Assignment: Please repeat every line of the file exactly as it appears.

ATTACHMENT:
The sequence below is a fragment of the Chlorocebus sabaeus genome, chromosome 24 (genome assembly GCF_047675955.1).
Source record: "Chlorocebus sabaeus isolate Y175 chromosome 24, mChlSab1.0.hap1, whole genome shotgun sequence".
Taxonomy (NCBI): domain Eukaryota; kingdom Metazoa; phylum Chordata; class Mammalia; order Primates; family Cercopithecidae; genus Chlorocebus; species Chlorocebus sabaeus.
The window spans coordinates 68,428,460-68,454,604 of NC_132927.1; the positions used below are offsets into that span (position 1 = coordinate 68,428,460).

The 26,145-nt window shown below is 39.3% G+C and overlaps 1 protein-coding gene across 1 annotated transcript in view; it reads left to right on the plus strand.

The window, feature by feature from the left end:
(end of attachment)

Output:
The sequence below is a fragment of the Chlorocebus sabaeus genome, chromosome 24 (genome assembly GCF_047675955.1).
Source record: "Chlorocebus sabaeus isolate Y175 chromosome 24, mChlSab1.0.hap1, whole genome shotgun sequence".
Taxonomy (NCBI): domain Eukaryota; kingdom Metazoa; phylum Chordata; class Mammalia; order Primates; family Cercopithecidae; genus Chlorocebus; species Chlorocebus sabaeus.
The window spans coordinates 68,428,460-68,454,604 of NC_132927.1; the positions used below are offsets into that span (position 1 = coordinate 68,428,460).

The 26,145-nt window shown below is 39.3% G+C and overlaps 1 protein-coding gene across 1 annotated transcript in view; it reads left to right on the plus strand.

The window, feature by feature from the left end: